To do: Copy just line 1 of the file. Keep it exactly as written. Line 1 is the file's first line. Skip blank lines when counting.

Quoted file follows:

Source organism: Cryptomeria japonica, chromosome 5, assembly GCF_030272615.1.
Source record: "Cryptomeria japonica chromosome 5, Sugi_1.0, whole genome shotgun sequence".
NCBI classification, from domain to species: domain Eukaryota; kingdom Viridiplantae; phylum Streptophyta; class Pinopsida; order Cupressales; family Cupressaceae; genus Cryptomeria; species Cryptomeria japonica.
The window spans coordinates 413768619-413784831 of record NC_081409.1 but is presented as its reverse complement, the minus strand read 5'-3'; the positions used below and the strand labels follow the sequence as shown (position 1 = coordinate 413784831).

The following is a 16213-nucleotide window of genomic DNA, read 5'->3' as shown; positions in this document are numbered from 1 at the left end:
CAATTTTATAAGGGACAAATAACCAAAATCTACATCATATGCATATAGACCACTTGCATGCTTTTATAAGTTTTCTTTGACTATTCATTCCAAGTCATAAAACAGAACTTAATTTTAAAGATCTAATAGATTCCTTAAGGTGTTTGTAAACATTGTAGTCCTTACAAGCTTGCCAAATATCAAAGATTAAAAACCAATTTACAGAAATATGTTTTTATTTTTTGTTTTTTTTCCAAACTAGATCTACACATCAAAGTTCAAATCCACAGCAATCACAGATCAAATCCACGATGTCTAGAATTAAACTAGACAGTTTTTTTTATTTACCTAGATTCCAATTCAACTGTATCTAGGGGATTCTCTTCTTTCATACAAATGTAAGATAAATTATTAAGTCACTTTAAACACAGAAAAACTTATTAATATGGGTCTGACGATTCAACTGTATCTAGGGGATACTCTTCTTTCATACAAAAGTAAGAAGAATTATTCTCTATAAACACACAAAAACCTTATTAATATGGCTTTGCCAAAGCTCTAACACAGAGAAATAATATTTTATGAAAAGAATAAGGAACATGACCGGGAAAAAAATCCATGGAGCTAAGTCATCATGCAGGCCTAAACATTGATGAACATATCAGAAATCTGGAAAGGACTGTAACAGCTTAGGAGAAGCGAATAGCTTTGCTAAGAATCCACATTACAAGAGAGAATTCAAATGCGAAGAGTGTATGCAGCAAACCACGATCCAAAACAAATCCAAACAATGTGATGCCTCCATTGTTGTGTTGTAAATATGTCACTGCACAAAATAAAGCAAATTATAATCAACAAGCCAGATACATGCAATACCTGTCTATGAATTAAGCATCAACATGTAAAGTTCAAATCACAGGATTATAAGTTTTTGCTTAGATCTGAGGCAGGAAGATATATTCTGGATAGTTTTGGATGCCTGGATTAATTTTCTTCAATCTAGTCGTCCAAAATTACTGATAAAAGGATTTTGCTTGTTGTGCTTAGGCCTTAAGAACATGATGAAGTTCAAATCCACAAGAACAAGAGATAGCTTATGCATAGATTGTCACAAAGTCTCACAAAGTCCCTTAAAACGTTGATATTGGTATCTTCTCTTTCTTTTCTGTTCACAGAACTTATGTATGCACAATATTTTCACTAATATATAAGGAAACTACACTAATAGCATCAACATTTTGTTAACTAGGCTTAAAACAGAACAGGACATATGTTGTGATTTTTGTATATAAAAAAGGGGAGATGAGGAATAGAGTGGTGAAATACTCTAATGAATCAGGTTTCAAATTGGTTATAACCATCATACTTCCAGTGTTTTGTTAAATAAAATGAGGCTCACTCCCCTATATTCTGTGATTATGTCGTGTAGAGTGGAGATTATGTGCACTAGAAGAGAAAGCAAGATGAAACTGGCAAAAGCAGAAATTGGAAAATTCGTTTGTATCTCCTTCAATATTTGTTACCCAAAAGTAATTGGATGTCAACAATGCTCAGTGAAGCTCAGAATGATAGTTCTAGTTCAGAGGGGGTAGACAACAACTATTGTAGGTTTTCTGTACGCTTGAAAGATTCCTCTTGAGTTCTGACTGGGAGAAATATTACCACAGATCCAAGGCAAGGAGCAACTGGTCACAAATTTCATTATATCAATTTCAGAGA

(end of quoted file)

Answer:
Source organism: Cryptomeria japonica, chromosome 5, assembly GCF_030272615.1.